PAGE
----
The use of amine to treat gas and remove acid gas components in an absorption tower (known as an Amine Contactor) is extensively practiced in the petroleum refining and gas processing industries. This is because amine can be regenerated and recycled back into the contactor, making it less operating-expense (OPEX)-intensive, as compared to chemical scavengers (i.e. Triazine). However, this system is not without its disadvantages. First, regenerated amine tends to degrade over time, resulting in the formation of organic acids that corrodes the piping and vessels within the process. Second, the presence of hydrocarbon condensate in amine results in foaming, leading to amine losses and the frequent need to top off the system with fresh amine. Such losses, in severe cases, defeat the OPEX savings achieved by the regeneration of the amine. Furthermore, injection of pH adjusters to regulate the pH levels above the acidic range often result in severely alkaline amine, which aggravates foaming and inorganic scale deposition. This is because the pH adjusting process is very sensitive and prone to operational errors of over injection.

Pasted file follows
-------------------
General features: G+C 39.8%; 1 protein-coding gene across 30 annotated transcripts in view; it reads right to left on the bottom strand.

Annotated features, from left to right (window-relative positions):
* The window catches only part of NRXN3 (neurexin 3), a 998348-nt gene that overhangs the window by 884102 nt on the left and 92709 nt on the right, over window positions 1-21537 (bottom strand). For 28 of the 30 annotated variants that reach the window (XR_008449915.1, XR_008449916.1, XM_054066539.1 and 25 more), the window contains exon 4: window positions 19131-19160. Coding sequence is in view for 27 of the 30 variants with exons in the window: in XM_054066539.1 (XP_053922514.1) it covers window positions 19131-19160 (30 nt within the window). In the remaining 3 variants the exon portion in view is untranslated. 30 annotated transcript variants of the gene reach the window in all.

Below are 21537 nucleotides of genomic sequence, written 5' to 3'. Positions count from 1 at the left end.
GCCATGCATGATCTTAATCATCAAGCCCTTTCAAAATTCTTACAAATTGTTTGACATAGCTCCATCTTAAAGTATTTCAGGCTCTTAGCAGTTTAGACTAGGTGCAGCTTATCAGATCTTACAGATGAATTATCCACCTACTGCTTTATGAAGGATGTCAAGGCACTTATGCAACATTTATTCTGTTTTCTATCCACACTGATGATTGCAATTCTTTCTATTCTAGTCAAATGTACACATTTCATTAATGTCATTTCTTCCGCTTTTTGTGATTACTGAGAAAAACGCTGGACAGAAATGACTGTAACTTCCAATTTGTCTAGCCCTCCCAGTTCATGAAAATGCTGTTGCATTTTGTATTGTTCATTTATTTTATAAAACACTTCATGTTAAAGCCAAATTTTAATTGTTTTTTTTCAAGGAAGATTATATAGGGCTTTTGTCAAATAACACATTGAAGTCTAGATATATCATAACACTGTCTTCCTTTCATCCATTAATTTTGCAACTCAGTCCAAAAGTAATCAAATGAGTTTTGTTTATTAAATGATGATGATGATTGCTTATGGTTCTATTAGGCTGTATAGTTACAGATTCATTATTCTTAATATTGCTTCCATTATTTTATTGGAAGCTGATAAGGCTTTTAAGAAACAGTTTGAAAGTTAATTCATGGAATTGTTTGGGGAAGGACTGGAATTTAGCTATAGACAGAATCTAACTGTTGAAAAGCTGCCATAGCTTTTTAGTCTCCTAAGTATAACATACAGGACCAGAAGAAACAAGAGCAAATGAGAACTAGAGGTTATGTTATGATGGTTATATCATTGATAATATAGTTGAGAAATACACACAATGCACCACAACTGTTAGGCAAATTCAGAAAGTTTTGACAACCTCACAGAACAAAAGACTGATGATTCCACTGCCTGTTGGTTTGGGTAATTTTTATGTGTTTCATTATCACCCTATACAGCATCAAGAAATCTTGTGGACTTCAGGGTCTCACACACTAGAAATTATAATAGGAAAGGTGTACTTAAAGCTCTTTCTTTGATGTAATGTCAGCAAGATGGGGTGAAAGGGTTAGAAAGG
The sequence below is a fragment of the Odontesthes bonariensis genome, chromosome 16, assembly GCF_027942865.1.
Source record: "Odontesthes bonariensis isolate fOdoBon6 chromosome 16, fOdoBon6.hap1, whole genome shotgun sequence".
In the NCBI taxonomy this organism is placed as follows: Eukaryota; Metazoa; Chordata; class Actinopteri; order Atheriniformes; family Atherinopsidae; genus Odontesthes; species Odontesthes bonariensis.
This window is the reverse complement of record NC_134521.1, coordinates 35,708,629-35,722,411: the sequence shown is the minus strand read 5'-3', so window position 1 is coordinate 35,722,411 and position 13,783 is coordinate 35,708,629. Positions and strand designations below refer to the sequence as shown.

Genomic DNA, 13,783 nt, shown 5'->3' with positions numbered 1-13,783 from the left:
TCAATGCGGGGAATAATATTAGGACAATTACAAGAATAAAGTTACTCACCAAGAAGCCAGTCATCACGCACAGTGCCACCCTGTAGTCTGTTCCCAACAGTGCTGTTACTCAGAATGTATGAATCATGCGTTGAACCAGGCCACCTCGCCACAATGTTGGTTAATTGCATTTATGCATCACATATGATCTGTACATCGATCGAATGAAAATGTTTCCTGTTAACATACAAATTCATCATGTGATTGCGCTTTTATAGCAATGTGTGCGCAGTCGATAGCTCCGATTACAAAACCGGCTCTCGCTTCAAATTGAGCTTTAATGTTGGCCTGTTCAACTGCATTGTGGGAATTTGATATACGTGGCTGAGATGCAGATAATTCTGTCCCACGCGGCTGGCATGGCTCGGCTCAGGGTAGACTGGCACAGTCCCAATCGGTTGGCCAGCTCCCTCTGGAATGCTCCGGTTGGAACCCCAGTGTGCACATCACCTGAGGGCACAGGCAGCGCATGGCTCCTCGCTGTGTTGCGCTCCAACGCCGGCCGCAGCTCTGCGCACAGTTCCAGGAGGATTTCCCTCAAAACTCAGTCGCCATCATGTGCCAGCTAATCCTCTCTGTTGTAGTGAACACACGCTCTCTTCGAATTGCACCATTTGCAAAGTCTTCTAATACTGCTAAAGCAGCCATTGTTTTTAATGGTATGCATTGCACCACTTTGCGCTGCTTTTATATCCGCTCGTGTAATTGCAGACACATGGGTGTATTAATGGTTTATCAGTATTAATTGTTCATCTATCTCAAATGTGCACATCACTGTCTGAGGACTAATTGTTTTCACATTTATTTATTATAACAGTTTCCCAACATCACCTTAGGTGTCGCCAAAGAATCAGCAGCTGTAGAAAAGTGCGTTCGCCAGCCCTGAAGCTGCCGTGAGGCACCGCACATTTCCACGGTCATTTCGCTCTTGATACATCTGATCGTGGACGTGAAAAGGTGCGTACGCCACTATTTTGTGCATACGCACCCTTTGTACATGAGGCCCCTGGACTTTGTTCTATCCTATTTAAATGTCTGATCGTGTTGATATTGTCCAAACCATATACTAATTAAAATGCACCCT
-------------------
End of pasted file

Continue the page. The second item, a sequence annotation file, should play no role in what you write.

Pure aqueous amine solutions do not foam. It is only in the presence of contaminants such as condensed hydrocarbons, small suspended solids, or other surface active agents such as compressor lube and corrosion inhibitor. When hydrocarbon liquids enter the contactor, they are highly soluble into the amine solution and reduce the surface tension of the aqueous solution. Foaming may occur in the contactor, stripping tower and flash separator.